When I was a single man, people would ask how many children I wanted and I would say “twelve.” I later discovered that there was another member of our local church who would give the same response when asked how many children she wanted. People who knew us surmised that there was no explanation for this except that David and Caroline must be meant for each other. They were right.
Almost 20 years later, Caroline and I are neck-deep in orphan ministry in South Africa, especially in our project for abandoned babies in Johannesburg. Almost any day of the week, Caroline may burst into my office with the triumphant news… “It’s a boy!” or “It’s a girl!” or “We have twins!” And I lean back in my chair and shout our favorite line from Gone With the Wind, “the happiest days are the days babies come!” And another orphan child is welcomed into Baby Haven.
We love what we do. We wouldn’t do anything else. When we take care of abandoned and orphaned children, whether it is at our Baby Haven, on the streets of Joburg or in other church homes where we serve, we feel the exuberance of people who are doing what they were made to do. And we know that God is pleased with us for doing it. “Religion that God our Father accepts as pure and faultless is this: to look after orphans and widows in their distress (NIV James 1:27).” Life really doesn’t get any better than this.
How did we start a haven? In 2003, we saw the worsening Aids orphans’ statistics as a cry to battle. We loved children, we had previously started children’s home in Kenya, and we had just moved to a nation with one of the highest AIDS orphan populations in the world. As local church pastors we had become convinced one of the litmus tests for relevancy in our generation would be whether we had played our part in the Aids orphan crisis, one of the greatest challenges of our times. We were (and are) part of a church movement that understood the key to changing the world: our influence on the young people of today. Twenty million of those young people were about to appear on the world’s doorstep without father or mother: children of the Aids crisis. They were all healthy children, they were just the ones left behind.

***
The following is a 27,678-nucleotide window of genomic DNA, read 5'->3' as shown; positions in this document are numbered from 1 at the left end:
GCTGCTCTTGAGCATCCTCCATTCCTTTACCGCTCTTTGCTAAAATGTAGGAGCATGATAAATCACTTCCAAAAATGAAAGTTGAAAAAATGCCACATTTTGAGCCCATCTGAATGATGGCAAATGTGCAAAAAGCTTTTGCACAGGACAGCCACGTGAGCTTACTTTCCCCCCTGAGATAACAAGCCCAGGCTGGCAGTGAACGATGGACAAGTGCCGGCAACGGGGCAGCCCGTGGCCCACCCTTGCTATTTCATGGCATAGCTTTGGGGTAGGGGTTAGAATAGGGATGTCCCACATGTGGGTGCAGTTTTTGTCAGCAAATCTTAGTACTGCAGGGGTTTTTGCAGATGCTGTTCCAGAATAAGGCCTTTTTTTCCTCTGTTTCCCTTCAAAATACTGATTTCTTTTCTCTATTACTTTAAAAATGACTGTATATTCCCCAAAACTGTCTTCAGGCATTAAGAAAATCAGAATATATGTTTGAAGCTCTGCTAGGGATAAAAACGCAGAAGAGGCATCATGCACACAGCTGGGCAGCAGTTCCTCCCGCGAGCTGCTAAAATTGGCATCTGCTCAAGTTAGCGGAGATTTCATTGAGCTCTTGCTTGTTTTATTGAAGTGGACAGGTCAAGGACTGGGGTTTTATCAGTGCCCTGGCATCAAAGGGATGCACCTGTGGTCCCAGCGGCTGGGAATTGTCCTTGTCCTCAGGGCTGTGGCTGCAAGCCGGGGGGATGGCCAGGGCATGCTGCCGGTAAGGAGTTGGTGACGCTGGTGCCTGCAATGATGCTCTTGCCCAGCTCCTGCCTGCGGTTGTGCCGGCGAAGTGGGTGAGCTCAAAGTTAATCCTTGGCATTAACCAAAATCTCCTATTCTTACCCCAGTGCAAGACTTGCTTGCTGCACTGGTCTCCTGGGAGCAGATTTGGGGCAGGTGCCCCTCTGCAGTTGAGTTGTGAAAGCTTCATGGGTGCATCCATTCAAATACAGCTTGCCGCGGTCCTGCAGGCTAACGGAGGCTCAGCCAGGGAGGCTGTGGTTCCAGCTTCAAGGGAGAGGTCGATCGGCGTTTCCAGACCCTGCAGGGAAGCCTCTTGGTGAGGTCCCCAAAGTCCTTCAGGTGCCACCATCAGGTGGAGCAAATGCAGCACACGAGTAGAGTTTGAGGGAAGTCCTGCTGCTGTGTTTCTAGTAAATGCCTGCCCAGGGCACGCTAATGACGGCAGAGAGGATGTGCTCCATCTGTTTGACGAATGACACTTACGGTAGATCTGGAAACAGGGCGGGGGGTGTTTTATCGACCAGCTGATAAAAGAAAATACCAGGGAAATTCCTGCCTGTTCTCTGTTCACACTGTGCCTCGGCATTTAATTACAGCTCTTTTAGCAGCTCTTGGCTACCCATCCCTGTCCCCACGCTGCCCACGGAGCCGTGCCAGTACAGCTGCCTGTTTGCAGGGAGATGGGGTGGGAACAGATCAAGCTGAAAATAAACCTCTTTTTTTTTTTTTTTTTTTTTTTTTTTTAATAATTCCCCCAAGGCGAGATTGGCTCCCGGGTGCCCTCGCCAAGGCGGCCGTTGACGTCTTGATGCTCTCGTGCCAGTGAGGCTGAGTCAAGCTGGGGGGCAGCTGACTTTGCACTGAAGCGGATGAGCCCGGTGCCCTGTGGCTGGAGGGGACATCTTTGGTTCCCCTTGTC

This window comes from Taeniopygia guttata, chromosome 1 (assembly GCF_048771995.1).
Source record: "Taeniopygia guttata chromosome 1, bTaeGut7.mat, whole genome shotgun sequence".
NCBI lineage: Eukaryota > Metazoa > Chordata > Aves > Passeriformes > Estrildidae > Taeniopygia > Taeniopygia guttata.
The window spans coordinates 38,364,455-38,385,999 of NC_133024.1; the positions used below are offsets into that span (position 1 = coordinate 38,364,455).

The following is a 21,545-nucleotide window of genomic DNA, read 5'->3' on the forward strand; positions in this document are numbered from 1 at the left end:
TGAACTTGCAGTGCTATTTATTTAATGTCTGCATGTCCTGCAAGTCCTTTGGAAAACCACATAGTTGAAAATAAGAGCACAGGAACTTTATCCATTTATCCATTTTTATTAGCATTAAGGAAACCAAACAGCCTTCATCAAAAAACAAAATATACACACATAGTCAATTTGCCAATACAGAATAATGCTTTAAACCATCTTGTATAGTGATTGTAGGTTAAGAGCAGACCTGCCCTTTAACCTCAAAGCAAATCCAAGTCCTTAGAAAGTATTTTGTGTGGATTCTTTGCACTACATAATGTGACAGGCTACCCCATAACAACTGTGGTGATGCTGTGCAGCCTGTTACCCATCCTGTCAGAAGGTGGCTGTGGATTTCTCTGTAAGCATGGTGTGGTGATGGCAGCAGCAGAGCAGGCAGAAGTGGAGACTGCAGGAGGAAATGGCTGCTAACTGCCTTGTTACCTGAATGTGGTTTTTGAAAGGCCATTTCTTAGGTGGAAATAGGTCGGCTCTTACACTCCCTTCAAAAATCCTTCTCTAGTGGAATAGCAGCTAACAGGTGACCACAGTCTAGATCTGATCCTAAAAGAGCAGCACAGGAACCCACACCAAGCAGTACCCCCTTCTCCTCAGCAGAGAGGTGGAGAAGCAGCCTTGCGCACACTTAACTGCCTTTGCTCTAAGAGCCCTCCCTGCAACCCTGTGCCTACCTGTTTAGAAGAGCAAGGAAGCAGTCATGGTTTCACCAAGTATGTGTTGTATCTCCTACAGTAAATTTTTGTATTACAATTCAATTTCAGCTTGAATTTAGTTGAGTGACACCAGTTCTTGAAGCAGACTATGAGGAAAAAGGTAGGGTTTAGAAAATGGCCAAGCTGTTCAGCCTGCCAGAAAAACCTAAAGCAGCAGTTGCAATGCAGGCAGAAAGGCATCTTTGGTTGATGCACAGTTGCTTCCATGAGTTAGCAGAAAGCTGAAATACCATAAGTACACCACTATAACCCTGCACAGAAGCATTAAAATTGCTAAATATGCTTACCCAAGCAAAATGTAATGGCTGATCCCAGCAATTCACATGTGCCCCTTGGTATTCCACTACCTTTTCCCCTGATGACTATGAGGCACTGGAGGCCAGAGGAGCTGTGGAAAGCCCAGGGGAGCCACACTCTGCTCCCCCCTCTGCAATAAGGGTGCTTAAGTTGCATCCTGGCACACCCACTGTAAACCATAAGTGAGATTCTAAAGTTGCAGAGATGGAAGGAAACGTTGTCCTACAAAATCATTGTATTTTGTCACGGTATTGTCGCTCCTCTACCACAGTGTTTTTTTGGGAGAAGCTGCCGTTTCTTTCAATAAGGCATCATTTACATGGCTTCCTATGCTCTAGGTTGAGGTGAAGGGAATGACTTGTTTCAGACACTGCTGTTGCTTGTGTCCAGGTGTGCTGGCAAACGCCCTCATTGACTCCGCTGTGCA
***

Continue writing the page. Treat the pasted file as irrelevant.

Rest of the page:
The Haven Idea
We understood that many responses would be needed in this crisis. Millions must adopt, and my wife and I knew that we wanted to be among them. Fostering, church outreaches and one-on-one mentoring could be done by many more. Finally, projects would be needed to raise children in a group home environment. Whether these homes kept children as a temporary solution for children on their way to adoption or whether they were the permanent placement, thousands of shelters would be needed. We wanted to provide a place where children would be safe from hunger, from the elements, from exploitation, from danger, from fear. But most importantly, we wanted the aids orphans to know that they were not less or “cursed” for being orphaned (as we sometimes, incredibly, heard argued), but that they had a special place in the heart of God, who had said, “I am the Father of the fatherless.” This then was our idea of a Haven: a place where children would be loved and nurtured by people who extend the level of care, concern and compassion that Christ would want for His children, and where every caregiver is a minister of God’s love.